Conversation starter: Colorado physicians encourage wise health care decisions
Gina Claxton, CMS contributing writer
Physicians have the power to ensure that Coloradans receive the very best care possible. As health care experts, patients rely on you to help make good care decisions. Sometimes those decisions are straightforward. Sometimes they are much more complicated and can lead to medically unnecessary tests and procedures. Sometimes this medically unnecessary care puts patients in harm’s way, and it certainly drives inefficiency. In fact, the Institute of Medicine has found that 30% of health care is unwarranted or duplicative.
Having candid conversations about evidence-based best practices can improve care and enhance physician-patient relationships. “That’s why the Colorado Medical Society (CMS) has launched the statewide Choosing Wisely Colorado campaign to help us strengthen the bonds we have with our patients and at the same time ensure that they are getting the right care–no less and no more,” said CMS president-elect John Bender, MD.
Colorado physicians regularly step up to important leadership responsibilities and so it wasn’t too surprising in the fall of 2012 that CMS became the first state medical society to endorse the national Choosing Wisely campaign aimed at encouraging conversations between patients and physicians and promoting evidence-based care decision making.
More proof that Colorado is unique recently surfaced through a CMS physician survey. Survey results (see figure 1) show that as compared to some national data Colorado physicians are taking keen interest in and responsibility for reducing medically unnecessary care. A July 2013 edition of JAMA featured results of a national physician poll that shows that only 36% of the 2,556 physician respondents thought they had a “major responsibility for reducing health care costs.”
The article has received a great deal of media attention by spinning an it’s-not-my-fault physician perspective and pinning the responsibility of escalating health care cost on trial lawyers, health insurance companies, hospitals and health systems, pharmaceutical and device manufacturers, and patients. Contrast those results with Colorado physician views that show that a strong majority (63%) believe that they “have a major responsibility to take the lead in Choosing Wisely conversations.” These conversations serve as the physician-operated vehicles to improve quality and drive down the cost of health care.
Other encouraging results indicate that overriding majorities of Colorado physicians (85%) believe that having conversations to educate patients about efficient use of health resources is “very important,” and almost all (92%) think it is very important for physicians to be aware of evidence-based recommendations for tests and procedures that display overuse, minimal benefit or potential harm. These results demonstrate that Colorado physicians are ready to take on the challenging task of reducing medically unnecessary care, and Choosing Wisely Colorado from CMS is here to help.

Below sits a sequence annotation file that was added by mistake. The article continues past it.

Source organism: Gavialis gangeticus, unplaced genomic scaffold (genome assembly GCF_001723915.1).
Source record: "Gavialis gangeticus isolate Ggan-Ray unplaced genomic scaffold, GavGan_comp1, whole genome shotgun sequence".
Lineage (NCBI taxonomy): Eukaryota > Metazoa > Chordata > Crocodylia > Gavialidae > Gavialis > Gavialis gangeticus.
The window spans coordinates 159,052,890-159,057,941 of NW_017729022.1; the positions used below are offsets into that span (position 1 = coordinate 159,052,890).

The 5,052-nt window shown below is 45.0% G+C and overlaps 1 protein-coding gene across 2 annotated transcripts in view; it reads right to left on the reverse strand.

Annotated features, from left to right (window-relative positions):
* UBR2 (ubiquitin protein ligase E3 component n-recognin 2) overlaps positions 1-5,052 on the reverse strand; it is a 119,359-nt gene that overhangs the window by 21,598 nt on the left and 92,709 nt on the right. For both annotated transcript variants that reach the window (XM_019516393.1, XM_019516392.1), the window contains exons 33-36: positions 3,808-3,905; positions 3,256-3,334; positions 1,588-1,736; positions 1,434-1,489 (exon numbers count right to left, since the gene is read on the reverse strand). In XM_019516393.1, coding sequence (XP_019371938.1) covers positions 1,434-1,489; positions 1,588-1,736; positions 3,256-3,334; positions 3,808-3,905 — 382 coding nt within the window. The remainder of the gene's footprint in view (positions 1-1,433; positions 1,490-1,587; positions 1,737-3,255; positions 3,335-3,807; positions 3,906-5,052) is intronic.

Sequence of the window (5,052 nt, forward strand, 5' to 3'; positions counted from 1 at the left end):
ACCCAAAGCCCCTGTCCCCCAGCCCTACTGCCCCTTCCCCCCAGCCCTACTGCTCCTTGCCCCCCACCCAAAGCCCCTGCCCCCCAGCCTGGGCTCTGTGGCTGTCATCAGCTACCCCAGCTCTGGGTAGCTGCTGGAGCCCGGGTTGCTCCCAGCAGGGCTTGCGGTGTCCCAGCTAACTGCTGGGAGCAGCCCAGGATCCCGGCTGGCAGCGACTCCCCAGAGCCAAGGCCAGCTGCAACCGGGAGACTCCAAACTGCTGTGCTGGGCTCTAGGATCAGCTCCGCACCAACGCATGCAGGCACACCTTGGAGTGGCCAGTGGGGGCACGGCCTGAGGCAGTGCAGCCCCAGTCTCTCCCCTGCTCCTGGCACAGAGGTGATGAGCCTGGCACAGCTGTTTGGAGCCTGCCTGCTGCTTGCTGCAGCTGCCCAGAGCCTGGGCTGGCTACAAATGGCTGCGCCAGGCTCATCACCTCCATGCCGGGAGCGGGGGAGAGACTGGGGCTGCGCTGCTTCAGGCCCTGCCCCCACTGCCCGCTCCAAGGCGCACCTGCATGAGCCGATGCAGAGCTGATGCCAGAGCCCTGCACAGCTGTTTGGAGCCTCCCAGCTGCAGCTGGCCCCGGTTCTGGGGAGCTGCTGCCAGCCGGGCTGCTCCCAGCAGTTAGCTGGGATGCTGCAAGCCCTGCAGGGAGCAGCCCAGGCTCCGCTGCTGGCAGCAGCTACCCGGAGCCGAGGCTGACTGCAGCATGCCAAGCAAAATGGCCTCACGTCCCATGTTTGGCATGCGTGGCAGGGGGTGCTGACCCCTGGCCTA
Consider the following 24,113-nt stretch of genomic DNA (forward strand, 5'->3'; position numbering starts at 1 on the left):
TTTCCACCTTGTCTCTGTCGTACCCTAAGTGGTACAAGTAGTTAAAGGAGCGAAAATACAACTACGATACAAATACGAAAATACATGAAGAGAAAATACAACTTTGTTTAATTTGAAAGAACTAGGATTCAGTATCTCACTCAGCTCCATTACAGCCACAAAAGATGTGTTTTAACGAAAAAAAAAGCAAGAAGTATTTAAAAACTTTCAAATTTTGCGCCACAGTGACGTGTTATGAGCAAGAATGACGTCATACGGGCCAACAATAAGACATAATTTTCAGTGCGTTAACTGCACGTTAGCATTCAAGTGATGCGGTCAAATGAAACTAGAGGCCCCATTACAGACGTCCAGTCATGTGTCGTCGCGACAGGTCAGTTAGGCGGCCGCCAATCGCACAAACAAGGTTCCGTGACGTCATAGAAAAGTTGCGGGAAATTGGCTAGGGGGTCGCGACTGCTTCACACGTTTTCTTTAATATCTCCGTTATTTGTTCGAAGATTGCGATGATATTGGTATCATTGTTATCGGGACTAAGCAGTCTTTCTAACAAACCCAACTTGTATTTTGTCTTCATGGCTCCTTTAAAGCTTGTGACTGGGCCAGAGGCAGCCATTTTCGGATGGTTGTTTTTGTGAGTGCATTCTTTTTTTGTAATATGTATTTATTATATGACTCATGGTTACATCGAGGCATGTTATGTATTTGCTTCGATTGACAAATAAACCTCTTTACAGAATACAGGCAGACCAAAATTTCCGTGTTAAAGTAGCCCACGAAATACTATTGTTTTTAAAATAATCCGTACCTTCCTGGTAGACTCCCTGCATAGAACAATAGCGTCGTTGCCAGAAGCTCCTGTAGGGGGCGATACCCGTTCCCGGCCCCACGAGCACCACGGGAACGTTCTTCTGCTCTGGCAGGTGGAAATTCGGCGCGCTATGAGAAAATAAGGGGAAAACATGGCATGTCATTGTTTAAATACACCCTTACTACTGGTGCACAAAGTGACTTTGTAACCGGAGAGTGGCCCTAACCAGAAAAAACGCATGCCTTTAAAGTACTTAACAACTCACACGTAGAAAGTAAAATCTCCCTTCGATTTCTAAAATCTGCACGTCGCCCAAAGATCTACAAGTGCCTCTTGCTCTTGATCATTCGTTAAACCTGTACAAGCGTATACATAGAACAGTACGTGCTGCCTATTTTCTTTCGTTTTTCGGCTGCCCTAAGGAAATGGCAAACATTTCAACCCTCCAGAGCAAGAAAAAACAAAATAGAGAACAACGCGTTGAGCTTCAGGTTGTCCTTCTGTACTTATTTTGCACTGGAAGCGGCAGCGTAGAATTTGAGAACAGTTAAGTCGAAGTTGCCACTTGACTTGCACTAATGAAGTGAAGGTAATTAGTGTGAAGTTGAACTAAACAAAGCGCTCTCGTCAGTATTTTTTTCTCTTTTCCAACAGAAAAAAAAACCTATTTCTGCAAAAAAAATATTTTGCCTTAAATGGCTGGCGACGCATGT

Saying no and doing the right thing
As Colorado physicians show their readiness to the lead in this effort, it is important to highlight tools that are available for your use. Let’s face it. Saying no can be hard, but when it comes to health care doing the right thing shouldn’t be.
Support for physician-patient conversations promoting optimal health care decisions was first initiated on a national level by the American Board of Internal Medicine Foundation (ABIMF) with the Choosing Wisely campaign. ABIMF has partnered with Consumer Reports and several specialty societies to produce lists of “Five Things Physicians and Patients Should Question.” These lists help physicians focus their efforts and provide a starting point for dialogue. The end goal of these discussions is to promote health care decisions that are supported by evidence, not duplicative of other tests or procedures already received, free from harm, and truly necessary. Choosing Wisely has a wide range of resources created with the support of dozens of specialty societies and physicians that can be found at www.choosingwisely.org.
Choosing Wisely Colorado puts a twist on the national campaign and is designed to support you. We have partnered with the Colorado Permanente Medical Group and a number of state specialty societies to concentrate on a subset of tests and procedures from the national list.
Choosing Wisely Colorado concentrates on the physician side of these conversations by sharing tips, tricks and tools used by some of Colorado’s best physicians that are exceptionally gifted at having these often challenging conversations. Visit the Choosing Wisely Colorado website to see the list of tests and procedures we are targeting.
Sometimes it’s not just what you say, but how you say it. We urge you to use the Colorado-physician-developed and vetted tools to help with these important patient conversations. Think about using the simple scripts from CMS the next time you and your patient are trying to choose wisely! Find our physician toolbox at www.cms.org/choosing-wisely.
Sources: Tilburt, Jon C. et al. Views of US Physicians about Controlling Health Care, JAMA, July 24/31, 2013, Vol 310, No. 4.
Colorado Medical Society Physician Member Poll, Choosing Wisely Colorado, June 2013.